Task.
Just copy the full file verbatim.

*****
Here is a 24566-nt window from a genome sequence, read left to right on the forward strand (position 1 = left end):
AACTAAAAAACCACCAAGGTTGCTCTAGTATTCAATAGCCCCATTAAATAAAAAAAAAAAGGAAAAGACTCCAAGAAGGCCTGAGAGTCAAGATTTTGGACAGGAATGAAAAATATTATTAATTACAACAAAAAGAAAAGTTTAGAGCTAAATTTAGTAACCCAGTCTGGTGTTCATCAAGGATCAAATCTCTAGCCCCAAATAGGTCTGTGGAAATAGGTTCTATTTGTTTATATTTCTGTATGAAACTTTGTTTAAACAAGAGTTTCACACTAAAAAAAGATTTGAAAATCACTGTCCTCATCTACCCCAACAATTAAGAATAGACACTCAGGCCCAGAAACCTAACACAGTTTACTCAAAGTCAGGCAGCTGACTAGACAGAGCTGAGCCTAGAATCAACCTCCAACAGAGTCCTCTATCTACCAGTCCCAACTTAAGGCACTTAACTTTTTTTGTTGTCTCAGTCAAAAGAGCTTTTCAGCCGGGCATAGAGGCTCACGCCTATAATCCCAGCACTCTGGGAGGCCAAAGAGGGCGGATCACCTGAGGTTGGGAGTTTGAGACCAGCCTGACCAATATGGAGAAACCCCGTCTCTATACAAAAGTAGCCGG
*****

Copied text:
Here is a 24566-nt window from a genome sequence, read left to right on the forward strand (position 1 = left end):
AACTAAAAAACCACCAAGGTTGCTCTAGTATTCAATAGCCCCATTAAATAAAAAAAAAAAGGAAAAGACTCCAAGAAGGCCTGAGAGTCAAGATTTTGGACAGGAATGAAAAATATTATTAATTACAACAAAAAGAAAAGTTTAGAGCTAAATTTAGTAACCCAGTCTGGTGTTCATCAAGGATCAAATCTCTAGCCCCAAATAGGTCTGTGGAAATAGGTTCTATTTGTTTATATTTCTGTATGAAACTTTGTTTAAACAAGAGTTTCACACTAAAAAAAGATTTGAAAATCACTGTCCTCATCTACCCCAACAATTAAGAATAGACACTCAGGCCCAGAAACCTAACACAGTTTACTCAAAGTCAGGCAGCTGACTAGACAGAGCTGAGCCTAGAATCAACCTCCAACAGAGTCCTCTATCTACCAGTCCCAACTTAAGGCACTTAACTTTTTTTGTTGTCTCAGTCAAAAGAGCTTTTCAGCCGGGCATAGAGGCTCACGCCTATAATCCCAGCACTCTGGGAGGCCAAAGAGGGCGGATCACCTGAGGTTGGGAGTTTGAGACCAGCCTGACCAATATGGAGAAACCCCGTCTCTATACAAAAGTAGCCGG